Do you believe any of these myths about manufacturing?

When I was eighteen, I joined the United Auto Workers Local 677 to earn money for college. I wore a hard hat, safety goggles and steel-toed shoes and was paid three times more than the current minimum wage.

Coming home sweaty, smelly— and if I worked on the axel line, covered in grease —was well worth it. Manufacturing paid very well.

It was on that Mack Truck assembly line that I saw the value of teamwork—what I did or didn’t do directly affected my co-workers—something essential for every employee, in every type of work setting.

This important lesson stayed with me in the decades since, but so did my misconception that manufacturing is still a boring, dirty profession.

This all changed last year, when one of our clients, Aerotech, gave me a tour of their facilities. I was shocked. The place was clean and quiet. And, as they told me the tasks the workers performed, it became clear that this was a far cry from the repetitive work I did during my summer at Mack Trucks.

Apparently, more people would benefit from touring a modern manufacturing plant.

During a House Committee on Small Business hearing this past spring, Steve Chabot, chairman of the committee said, “This is not your grandfather’s or even your father’s industry anymore. It’s high-tech; it’s skills based; and it provides good jobs with good benefits that can provide for growing American families. We must do better job educating young people to improve the perception.”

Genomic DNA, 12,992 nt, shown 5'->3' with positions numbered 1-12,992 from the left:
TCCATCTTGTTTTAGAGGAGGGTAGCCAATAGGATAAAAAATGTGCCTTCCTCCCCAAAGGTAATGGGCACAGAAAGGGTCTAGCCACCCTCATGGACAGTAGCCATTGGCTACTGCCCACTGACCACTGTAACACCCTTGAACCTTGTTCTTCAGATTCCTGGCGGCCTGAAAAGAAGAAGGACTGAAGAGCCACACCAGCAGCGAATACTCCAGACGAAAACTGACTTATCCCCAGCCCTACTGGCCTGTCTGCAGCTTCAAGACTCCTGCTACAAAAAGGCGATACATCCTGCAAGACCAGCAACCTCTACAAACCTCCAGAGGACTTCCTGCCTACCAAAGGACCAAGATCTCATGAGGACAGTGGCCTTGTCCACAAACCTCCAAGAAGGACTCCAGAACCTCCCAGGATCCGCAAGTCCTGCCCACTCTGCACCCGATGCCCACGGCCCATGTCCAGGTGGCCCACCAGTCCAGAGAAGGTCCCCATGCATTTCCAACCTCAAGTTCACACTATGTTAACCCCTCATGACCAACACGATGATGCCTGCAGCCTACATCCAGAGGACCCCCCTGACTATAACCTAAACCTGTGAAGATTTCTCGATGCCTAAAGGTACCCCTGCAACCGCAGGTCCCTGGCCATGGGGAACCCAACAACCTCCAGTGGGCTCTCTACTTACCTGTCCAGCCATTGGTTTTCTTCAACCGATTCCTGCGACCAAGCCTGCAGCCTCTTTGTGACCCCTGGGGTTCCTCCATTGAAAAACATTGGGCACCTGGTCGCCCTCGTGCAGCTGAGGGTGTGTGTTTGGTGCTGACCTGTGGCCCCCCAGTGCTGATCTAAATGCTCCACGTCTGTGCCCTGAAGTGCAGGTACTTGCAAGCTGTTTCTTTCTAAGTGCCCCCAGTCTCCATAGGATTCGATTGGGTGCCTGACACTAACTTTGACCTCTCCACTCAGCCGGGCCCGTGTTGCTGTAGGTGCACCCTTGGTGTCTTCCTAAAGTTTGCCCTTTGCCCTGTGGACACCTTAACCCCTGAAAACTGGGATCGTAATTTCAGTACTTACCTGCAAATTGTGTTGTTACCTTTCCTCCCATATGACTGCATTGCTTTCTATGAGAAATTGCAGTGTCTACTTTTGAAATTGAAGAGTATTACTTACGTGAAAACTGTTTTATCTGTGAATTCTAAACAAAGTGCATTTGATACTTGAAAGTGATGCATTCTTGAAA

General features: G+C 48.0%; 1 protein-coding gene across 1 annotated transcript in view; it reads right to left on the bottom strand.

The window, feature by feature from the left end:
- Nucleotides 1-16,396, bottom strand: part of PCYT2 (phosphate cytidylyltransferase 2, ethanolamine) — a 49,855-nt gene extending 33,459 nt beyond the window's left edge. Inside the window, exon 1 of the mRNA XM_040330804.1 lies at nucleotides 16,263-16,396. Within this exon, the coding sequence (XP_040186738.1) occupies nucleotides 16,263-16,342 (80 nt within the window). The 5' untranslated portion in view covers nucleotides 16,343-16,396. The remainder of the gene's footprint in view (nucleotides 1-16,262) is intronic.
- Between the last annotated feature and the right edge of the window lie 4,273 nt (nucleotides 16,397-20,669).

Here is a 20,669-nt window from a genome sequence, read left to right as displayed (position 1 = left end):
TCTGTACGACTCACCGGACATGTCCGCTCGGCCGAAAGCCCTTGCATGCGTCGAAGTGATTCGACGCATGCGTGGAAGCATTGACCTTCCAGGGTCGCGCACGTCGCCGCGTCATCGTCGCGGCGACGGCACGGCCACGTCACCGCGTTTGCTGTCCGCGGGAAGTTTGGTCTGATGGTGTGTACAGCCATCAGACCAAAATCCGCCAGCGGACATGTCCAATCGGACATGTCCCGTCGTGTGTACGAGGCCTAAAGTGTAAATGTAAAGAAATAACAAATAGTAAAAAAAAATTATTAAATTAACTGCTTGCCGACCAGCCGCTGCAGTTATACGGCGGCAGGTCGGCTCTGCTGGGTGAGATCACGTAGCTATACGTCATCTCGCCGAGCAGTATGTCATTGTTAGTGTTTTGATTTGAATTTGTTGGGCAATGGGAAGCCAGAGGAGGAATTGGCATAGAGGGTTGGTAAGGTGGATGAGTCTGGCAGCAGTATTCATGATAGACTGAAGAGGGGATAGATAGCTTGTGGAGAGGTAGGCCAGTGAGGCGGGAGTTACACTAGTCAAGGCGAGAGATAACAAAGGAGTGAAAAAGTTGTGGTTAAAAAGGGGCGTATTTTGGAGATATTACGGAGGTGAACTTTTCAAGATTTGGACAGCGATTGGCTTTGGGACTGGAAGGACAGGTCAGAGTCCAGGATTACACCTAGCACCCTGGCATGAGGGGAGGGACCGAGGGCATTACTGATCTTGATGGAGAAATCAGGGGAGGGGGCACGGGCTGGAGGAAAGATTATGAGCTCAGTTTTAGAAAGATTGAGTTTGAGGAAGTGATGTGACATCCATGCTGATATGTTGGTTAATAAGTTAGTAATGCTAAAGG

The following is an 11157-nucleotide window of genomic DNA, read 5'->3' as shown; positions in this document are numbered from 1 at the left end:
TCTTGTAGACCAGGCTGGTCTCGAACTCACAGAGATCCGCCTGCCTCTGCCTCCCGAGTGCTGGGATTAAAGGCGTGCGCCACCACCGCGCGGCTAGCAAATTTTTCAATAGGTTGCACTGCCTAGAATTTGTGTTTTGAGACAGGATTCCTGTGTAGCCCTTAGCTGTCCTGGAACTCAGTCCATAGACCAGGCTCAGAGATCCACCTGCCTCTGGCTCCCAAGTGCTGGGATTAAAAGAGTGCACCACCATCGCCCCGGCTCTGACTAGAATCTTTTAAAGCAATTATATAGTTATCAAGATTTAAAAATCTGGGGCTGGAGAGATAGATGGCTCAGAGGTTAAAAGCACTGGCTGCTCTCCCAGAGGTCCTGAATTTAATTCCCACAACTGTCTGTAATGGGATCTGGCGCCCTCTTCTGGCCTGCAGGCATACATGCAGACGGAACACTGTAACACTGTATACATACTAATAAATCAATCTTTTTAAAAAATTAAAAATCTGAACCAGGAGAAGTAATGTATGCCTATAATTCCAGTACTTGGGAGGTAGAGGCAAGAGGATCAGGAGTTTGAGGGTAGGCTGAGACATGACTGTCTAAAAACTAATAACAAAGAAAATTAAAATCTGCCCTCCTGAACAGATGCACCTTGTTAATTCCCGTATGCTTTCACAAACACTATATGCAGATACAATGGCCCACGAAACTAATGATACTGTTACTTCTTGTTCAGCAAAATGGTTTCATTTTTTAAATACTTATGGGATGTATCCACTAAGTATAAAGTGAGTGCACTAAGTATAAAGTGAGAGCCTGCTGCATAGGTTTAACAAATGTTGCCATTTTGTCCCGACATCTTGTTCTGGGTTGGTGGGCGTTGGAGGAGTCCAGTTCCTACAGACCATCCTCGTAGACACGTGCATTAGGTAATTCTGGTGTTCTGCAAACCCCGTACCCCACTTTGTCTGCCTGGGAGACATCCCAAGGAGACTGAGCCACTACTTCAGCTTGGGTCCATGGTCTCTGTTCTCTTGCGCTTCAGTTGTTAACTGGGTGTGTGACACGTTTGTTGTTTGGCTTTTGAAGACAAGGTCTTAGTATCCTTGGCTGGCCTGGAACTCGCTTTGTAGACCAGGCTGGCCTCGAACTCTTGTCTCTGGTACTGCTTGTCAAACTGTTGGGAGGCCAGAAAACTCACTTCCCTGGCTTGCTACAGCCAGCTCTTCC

Spending one summer in a plant obviously does not make me an expert in manufacturing. Yet I do know one easy way companies can improve the perception of manufacturing is via their website. A company controls the narrative on their website so great care should be spent making sure the photos and copy tell a compelling story.

According to the Pew Research Center, 68% of Americans in 2015 reported owning a smart phone. This means a large percentage of people—both potential customers and potential employees—visit a company’s website via their phone. If your website isn’t built to be viewed on a computer, a tablet and a phone, what type of message are you sending?

Another great way to change perceptions is to present facts.

SME, a professional association whose purpose is to advance manufacturing and attract future generations, created this powerful infographic to bust the myths surrounding working in manufacturing. These are great statistics to share with anyone exploring how they want to make a living.

manufacturing myths infographic

If you want help in changing perceptions, learn more about manufacturing marketing services at Elliance.